Mikis Theodorakis, the beloved Greek composer whose rousing music and life of political defiance won acclaim abroad and inspired millions at home, died Thursday. He was 96.
His death at his home in central Athens was announced on state television and followed multiple hospitalizations in recent years, mostly for heart treatment.
Theodorakis’ prolific career that started at age 17 produced a hugely varied body of work that ranged from somber symphonies to popular television and the film scores for “Serpico” and “Zorba the Greek.”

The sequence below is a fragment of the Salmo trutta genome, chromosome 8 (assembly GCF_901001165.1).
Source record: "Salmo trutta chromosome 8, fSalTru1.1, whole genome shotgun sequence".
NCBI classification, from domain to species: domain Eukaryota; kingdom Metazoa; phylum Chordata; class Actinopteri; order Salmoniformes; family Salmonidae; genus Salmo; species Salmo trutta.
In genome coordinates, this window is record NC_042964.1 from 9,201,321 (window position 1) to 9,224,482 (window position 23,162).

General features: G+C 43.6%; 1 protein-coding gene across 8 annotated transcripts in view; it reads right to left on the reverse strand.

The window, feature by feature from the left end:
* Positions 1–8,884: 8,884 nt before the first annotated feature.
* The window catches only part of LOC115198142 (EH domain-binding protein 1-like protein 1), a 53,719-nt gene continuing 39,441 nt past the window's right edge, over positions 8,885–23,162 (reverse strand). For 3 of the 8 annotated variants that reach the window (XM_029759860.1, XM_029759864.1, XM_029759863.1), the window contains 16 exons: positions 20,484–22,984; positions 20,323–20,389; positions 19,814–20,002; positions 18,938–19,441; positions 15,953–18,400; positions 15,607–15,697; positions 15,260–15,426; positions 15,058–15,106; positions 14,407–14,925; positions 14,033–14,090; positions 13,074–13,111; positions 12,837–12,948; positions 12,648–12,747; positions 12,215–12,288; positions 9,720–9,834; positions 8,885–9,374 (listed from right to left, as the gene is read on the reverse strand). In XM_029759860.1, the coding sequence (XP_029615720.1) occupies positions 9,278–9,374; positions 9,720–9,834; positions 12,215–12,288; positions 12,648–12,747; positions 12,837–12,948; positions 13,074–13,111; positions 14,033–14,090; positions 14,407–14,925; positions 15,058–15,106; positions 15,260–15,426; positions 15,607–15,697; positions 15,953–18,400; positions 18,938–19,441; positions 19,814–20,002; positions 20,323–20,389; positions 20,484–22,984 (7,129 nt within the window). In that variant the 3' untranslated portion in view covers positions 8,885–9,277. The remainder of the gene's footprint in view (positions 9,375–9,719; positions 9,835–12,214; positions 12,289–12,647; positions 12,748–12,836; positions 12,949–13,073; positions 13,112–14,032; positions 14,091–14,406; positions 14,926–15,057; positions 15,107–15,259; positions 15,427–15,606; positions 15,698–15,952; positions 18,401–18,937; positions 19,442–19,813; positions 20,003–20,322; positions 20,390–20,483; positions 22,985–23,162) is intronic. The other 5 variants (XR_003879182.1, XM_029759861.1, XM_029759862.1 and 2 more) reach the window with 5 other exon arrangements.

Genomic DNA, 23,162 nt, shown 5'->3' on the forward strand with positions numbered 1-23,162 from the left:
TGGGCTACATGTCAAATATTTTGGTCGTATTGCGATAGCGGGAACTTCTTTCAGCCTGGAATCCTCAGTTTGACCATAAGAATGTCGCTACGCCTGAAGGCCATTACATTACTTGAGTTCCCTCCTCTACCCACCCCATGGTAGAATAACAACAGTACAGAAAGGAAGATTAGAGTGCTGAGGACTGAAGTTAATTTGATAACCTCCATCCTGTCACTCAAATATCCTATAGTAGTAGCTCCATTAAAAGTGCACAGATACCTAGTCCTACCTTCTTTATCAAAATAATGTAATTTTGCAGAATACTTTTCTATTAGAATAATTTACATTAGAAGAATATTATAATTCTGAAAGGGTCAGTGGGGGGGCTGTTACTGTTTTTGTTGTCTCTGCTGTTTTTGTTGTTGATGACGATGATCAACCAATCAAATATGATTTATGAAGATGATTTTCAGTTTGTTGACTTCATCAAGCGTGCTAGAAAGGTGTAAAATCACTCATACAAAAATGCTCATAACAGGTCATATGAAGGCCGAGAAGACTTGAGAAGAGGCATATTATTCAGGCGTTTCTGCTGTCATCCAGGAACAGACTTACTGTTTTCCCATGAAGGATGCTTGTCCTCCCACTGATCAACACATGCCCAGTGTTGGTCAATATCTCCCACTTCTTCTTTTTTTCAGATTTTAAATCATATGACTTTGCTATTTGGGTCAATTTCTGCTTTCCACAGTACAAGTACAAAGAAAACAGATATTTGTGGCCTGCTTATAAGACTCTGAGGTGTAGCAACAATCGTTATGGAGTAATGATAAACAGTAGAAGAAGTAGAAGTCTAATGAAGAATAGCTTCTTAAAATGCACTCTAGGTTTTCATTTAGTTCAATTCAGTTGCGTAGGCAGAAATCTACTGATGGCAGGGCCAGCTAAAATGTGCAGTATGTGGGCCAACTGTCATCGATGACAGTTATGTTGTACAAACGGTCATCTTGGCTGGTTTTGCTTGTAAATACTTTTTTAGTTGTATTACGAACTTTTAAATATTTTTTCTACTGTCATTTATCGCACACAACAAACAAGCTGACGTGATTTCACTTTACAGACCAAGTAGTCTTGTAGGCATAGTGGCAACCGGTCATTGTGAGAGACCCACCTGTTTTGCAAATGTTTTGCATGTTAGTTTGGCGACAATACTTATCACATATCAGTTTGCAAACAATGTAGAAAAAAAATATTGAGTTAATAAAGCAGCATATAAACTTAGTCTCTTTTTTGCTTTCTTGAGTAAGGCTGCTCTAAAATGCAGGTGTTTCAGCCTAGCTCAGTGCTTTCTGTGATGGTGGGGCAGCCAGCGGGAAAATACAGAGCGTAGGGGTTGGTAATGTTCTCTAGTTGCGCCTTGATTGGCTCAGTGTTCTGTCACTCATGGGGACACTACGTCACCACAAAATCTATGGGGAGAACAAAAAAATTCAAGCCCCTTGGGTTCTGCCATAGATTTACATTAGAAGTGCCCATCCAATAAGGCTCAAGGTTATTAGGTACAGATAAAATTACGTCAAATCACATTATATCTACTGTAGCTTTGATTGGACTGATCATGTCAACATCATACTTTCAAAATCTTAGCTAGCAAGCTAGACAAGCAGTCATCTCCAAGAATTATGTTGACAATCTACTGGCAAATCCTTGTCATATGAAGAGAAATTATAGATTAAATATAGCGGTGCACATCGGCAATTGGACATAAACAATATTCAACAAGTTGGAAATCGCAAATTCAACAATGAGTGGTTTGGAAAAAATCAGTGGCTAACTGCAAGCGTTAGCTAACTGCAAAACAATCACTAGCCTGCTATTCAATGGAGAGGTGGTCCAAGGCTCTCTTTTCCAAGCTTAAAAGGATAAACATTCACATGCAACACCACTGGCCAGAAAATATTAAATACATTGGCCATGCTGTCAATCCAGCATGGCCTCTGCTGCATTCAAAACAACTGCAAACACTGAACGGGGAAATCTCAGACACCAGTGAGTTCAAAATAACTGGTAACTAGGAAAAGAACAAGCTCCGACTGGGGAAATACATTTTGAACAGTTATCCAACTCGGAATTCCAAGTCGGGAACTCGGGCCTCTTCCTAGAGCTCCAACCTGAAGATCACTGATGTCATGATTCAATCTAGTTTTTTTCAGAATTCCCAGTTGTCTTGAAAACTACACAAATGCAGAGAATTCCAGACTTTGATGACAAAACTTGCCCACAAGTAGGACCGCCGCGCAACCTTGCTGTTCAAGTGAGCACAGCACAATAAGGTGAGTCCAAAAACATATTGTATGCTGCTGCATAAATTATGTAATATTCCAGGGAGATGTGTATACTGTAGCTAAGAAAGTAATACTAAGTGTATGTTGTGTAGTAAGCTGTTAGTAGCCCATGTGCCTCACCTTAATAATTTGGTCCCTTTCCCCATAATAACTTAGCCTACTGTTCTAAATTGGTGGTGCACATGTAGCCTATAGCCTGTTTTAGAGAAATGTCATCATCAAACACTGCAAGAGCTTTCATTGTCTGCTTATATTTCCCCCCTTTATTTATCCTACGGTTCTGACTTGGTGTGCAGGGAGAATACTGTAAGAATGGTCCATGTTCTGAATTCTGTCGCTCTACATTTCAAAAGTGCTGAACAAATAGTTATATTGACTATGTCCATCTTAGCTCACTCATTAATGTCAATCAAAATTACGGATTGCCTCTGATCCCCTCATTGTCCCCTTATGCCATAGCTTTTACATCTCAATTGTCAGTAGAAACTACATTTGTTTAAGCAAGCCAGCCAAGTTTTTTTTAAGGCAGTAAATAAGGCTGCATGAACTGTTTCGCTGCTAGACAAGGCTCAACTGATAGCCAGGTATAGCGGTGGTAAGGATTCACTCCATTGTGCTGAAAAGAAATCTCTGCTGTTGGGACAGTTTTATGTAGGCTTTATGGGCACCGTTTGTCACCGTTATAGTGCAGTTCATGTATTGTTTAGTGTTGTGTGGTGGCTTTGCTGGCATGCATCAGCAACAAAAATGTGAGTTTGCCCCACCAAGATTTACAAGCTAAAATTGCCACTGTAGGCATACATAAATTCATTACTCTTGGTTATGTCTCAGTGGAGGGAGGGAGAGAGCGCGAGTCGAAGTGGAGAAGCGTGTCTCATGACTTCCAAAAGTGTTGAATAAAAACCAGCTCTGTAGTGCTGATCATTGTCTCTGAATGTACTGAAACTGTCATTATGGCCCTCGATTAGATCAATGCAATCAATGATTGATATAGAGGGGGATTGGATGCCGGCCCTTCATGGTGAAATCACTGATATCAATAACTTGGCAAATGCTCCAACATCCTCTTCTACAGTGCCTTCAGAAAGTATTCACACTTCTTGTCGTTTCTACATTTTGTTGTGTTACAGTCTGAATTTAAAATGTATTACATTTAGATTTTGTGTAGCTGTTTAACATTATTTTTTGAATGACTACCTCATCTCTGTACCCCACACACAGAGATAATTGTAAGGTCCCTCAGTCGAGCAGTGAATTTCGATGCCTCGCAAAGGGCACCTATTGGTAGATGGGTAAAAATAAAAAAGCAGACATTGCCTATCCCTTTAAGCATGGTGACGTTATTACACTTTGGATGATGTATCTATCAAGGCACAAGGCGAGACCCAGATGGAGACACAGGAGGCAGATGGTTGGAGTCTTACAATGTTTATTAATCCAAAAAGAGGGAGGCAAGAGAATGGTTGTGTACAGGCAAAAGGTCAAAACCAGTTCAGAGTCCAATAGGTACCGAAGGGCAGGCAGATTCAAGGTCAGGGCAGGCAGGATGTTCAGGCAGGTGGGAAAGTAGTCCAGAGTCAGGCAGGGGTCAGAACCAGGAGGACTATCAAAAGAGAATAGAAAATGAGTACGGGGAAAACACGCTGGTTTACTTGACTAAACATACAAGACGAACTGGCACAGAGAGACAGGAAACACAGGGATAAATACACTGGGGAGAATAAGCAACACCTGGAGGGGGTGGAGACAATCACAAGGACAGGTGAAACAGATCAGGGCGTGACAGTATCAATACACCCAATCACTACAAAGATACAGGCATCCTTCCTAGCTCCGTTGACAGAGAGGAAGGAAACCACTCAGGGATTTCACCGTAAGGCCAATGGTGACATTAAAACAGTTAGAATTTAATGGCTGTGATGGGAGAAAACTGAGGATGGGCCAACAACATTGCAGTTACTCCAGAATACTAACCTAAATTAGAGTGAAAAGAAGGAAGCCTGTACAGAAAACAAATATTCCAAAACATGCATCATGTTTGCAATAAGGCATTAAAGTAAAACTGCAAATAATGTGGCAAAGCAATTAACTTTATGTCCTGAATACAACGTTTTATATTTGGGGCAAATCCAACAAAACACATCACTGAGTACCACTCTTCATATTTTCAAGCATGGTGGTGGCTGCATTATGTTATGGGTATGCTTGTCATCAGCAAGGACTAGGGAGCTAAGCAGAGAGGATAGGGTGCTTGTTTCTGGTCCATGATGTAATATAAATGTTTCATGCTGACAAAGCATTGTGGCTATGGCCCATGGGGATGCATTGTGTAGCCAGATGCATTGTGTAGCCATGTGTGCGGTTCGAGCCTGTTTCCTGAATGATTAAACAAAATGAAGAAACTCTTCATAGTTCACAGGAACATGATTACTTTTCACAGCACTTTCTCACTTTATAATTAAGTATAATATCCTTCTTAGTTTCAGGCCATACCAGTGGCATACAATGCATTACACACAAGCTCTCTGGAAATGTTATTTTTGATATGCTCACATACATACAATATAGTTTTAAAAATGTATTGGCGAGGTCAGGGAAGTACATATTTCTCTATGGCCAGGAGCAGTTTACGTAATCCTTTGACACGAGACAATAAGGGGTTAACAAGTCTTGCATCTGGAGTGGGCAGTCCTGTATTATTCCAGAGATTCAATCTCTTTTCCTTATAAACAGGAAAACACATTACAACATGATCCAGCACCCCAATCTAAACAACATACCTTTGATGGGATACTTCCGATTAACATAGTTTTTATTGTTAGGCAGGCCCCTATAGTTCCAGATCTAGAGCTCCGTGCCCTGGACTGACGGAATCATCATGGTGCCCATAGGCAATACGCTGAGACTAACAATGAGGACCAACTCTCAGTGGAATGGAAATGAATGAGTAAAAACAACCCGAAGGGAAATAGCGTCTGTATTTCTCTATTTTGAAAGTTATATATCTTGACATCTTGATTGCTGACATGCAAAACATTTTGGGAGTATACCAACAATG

But the towering man with trademark worker suits, hoarse voice and wavy hair also is remembered by Greeks for his stubborn opposition to postwar regimes that persecuted him and outlawed his music.
“He lived with passion, a life dedicated to music, the arts, our country and its people, dedicated to the ideas of freedom, justice, equality, social solidarity,” Greek President Katerina Sakellaropoulou said in a statement.
“He wrote music that became intertwined with the historical and social developments in Greece in the postwar years, music that provided encouragement, consolation, protest, and support in the darker periods of our recent history.”